The parties are requesting a meeting with the Sub Registrar’s office. There is also the option of booking an appointment online.

  • On the day of the appointment, both parties must be physically present in the sub-office. The original documentation is presented by the seller. The same is verified by the Sub Registrar.
  • The attendance of the parties might also be shown by the power of attorney holder.
  • The sale deed’s witnesses are also present   
  • The selling deed includes the seller’s and buyer’s pictures, thumbprints, and signatures.
  • All parties must have valid identification.
  • The buyer is responsible for paying the registration fees.
  • The registered sale deed can be picked up at the specified time.
  • Property registration is also available online in a few states. The parties appear in front of the authority for final signatures and document registration.

The legal importance of sale deed

Legal importance

A registered sale deed is a document that is legally binding.

Ownership evidence

When the procedure of finalising the sale deed is completed, the buyer receives ownership of the property. The buyer has complete control over the property and receives the title to it.

It also helps the investor and the parties by providing information on the parties and the property.

The following elements can be found in a sale deed

  1. Parties’ names, father’s/names, husband’s and addresses The property’s address, as well as the neighbourhood in which it is located – a complete description.
  2. Mode and timing of sale consideration payment.
  3. Possession is handed over.
  4. Encumbrances on the property, such as a loan or a mortgage.
  5. Statutory requirements are met.
  6. Utility bills, property taxes, and other statutory payments.
  7. Penalty or compensation clause in case of default.
  8. The date of the deed’s execution, as well as the registered deed number, serial number, book number, and page number, are all included.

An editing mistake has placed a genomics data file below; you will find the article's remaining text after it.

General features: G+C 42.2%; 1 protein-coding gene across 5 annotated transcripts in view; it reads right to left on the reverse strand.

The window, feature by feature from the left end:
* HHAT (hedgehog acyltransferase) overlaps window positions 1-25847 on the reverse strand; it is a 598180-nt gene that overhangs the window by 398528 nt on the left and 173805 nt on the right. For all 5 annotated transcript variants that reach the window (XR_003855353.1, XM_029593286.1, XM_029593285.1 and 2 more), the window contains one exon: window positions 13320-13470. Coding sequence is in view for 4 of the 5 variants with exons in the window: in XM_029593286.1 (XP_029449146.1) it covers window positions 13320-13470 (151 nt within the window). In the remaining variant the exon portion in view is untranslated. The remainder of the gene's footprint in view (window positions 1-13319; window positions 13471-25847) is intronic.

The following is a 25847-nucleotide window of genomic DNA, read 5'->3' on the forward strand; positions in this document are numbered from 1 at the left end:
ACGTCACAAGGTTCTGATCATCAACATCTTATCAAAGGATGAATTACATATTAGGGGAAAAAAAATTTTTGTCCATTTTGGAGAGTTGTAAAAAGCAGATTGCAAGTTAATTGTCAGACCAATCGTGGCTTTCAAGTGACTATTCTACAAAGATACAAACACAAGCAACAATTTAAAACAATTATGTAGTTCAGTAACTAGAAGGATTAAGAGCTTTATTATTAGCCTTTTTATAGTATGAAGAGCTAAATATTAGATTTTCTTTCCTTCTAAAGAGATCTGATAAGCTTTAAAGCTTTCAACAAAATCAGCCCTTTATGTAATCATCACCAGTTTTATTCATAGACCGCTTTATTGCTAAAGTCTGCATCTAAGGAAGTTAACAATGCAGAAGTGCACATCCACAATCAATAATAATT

This data is beneficial because:

  • It reduces uncertainty by outlining the parties’ obligations and rights.
  • It assists an investor in making a decision on whether or not to invest in a property for resale.
  • Buying and selling– The resale of a property is made easier with a sale deed. It is the fundamental document that grants the buyer the title. Based on the deed, he can further transfer this title.

When can a sale deed not be executed?

Within four months of the date of execution, the documents must be delivered for registration. If it is not completed within four months, a four-month grace period is granted upon payment of a penalty. The registrar has the authority to impose a penalty of up to ten times the registration fees. The purchaser of the property is responsible for paying the stamp duty as well as the registration fees.

Significant case laws

In Vidyadhar v. Manikrao, (1999) 3 SCC 573, a two-judge bench of Hon’ble Justice Indu Malhotra and L. Nageswara Rao, JJ found that non-payment of a portion of the sale price had no bearing on the sale deed’s validity. Even if the balance of the sale consideration is not paid, the transaction cannot be voided on this basis once the title to the property has been transferred from seller to buyer. To be considered as “sale,” the parties must intend to transfer ownership of the property in exchange for payment of the price now or in the future. The recitals of the sale deed, the conduct of the parties, and the evidence on record all point to this fact.

Gulab Singh Hamirsingh Rajput vs Tarabai W/O Sagar Singh Bhilala: On 25 April, 1958. Court held that there is no direction to the appellant Gulab Singh to join in the sale deed that may be executed and registered by the other defendants in favour of the plaintiff, though the appellant Gulabsingh has been directed by the decree under appeal to deliver possession of the house to the plaintiff. Such a direction was necessary for the view of the decision in AIR 1954 SC 75 (E). It shall now be incorporated in the decree. The appeal thus fails in substance and is dismissed with costs of respondent No. 1 Tarabai.

Conclusion

Because the sale deed is such an essential legal document, it is best to design it with patience while carefully studying all of the clauses. It also serves as the primary document for the buyer’s future sales, as it establishes his proof of ownership of the property.

As a result, both documents play a role in transferring the title to the buyer, albeit at distinct stages of the transaction. However, in order for these documents to be executed, two parties, namely the Buyer and Seller, must be present during the property transfer. By virtue of owning an indisputable title to the property being sold, the seller must be competent to engage in an agreement to sell or sale deed. To transmit the property in the buyer’s favour, there must also be a monetary consideration. The said transfer of ownership entails the transfer of the subject property’s rights and liabilities, as well as the money involved in the transaction.

References